Snarky comments from reviewers

Filed under: Uncategorized — gasstationwithoutpumps @ 19:26
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Environmental Microbiology recently published a fun, free article “Referees’ quotes – 2010” (DOI: 10.1111/j.1462-2920.2010.02394.x). The article consists of quotes from referee comments in the preceding year, many of them quite snarky.  For example, there is the rejection “This paper is desperate. Please reject it completely and then block the author’s email ID so they can’t use the online system in future” and the rather depressing comment  “It is sad to see so much enthusiasm and effort go into analyzing a dataset that is just not big enough.

Read the whole set and be reassured that most of the comments you’ve gotten on your papers in the past year have been more positive.

2010 November 5

Peer review reviewed

Filed under: Uncategorized — gasstationwithoutpumps @ 00:05
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The Scientist, published by F1000, recently ran a couple of articles (Peer Review and the Age of Aquarius and I Hate Your Paper) claiming that peer review is badly broken and needs to be replaced by some other mechanism. This is a recurring theme for them, as they published a similar polemic (Is Peer Review Broken?) in 2006.

While I agree that peer review as currently implemented has some problems (see Corrupted peer review), I do think it rather self-serving of F1000 to be pushing so hard for a post-publication review system.  After all, they make their livings collecting free post-publication reviews from scientists like me, and selling them at very high prices to academic libraries.  I know that the University of California librarians have been pondering canceling their subscription to Faculty of 1000, because it is so very expensive per use.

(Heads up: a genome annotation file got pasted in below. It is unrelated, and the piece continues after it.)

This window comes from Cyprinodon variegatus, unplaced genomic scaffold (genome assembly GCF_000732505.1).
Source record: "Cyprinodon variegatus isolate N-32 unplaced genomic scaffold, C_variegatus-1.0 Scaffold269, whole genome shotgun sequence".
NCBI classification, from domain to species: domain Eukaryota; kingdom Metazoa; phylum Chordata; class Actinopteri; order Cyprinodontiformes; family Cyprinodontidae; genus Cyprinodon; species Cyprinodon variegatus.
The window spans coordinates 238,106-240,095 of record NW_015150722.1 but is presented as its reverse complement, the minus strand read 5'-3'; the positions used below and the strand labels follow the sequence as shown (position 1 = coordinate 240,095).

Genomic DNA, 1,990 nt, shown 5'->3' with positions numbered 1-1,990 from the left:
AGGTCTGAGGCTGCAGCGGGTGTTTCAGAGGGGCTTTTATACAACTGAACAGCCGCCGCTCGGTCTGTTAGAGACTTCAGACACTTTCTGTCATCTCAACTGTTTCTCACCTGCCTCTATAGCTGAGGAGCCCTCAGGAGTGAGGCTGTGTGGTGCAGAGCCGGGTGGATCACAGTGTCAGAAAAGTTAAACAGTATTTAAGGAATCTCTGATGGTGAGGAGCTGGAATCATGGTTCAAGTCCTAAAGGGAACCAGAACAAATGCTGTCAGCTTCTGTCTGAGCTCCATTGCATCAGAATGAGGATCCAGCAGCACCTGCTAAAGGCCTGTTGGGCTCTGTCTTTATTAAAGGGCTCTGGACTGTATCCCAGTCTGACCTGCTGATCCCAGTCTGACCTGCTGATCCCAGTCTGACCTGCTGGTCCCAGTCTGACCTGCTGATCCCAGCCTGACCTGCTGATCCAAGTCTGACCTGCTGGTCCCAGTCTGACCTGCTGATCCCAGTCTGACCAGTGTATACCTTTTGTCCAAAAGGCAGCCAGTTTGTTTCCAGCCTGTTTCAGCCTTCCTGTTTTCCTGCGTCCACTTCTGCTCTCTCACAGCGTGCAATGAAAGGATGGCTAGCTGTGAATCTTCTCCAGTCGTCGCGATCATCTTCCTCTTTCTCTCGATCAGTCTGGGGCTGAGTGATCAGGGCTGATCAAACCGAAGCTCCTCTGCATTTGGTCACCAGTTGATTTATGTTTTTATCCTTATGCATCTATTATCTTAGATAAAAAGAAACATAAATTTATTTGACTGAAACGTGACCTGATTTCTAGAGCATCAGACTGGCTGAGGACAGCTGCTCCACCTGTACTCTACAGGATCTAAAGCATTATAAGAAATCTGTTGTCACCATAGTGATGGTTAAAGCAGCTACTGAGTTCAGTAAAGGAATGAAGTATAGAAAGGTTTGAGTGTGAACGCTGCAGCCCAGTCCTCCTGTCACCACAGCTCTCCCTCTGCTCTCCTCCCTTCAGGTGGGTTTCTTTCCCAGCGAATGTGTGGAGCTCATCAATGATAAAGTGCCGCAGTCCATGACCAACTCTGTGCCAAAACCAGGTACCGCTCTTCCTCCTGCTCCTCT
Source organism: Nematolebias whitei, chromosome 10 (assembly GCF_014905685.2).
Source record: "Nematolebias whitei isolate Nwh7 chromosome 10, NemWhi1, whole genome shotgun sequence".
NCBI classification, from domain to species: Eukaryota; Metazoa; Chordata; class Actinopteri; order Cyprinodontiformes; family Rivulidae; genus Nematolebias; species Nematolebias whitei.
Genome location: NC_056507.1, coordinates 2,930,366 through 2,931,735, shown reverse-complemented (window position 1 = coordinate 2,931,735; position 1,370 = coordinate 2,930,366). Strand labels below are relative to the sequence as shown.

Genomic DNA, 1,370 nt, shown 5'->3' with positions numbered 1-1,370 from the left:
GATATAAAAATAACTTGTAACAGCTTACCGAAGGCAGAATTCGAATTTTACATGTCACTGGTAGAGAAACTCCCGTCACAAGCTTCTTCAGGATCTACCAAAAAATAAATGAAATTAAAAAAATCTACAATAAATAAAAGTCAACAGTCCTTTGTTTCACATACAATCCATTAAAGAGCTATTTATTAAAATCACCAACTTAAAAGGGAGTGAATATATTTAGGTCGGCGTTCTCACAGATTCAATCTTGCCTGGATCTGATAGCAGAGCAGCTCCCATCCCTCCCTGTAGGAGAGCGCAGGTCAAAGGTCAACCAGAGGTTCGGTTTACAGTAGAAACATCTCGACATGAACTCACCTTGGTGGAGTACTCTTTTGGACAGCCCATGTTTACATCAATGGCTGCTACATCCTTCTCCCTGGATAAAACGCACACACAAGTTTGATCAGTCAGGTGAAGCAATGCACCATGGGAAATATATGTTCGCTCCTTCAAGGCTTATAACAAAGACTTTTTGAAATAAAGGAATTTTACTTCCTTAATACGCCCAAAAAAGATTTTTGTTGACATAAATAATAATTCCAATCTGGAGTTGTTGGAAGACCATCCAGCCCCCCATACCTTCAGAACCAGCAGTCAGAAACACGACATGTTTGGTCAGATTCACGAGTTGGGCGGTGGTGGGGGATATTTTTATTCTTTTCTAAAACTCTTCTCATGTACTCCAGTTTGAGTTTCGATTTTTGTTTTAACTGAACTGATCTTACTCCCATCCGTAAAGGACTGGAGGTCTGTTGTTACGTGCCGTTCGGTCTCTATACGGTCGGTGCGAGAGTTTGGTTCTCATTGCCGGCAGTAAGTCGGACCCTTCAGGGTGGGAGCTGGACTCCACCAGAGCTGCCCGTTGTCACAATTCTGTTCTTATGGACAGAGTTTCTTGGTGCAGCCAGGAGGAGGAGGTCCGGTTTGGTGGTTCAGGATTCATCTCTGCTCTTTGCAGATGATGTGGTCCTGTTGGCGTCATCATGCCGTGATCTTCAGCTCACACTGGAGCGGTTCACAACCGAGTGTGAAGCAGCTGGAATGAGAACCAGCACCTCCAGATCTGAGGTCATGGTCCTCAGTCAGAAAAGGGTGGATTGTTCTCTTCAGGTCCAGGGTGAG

Quite frankly, I don’t think that post-publication review has a snowball’s chance in hell of working as the primary quality-control system in scientific publishing.  No one has enough time to look at more than a tiny fraction of the carefully filtered papers of the current peer-review system.  Who is going to have time to do post-publication review of the 5–10 times larger pool of mostly crappy papers that would be produced under a publish-first, evaluate-later model? Certainly not the people who have expertise in the field.

Disclaimer: I am a reviewer for F1000 Biology.  In “payment” for the 11 reviews I have done so far, they have sent me a coffee mug and will be sending me a biography of Sydney Brenner, which I will donate to a library somewhere (probably the local high school or city library, depending on the reading level and how interesting it seems to be).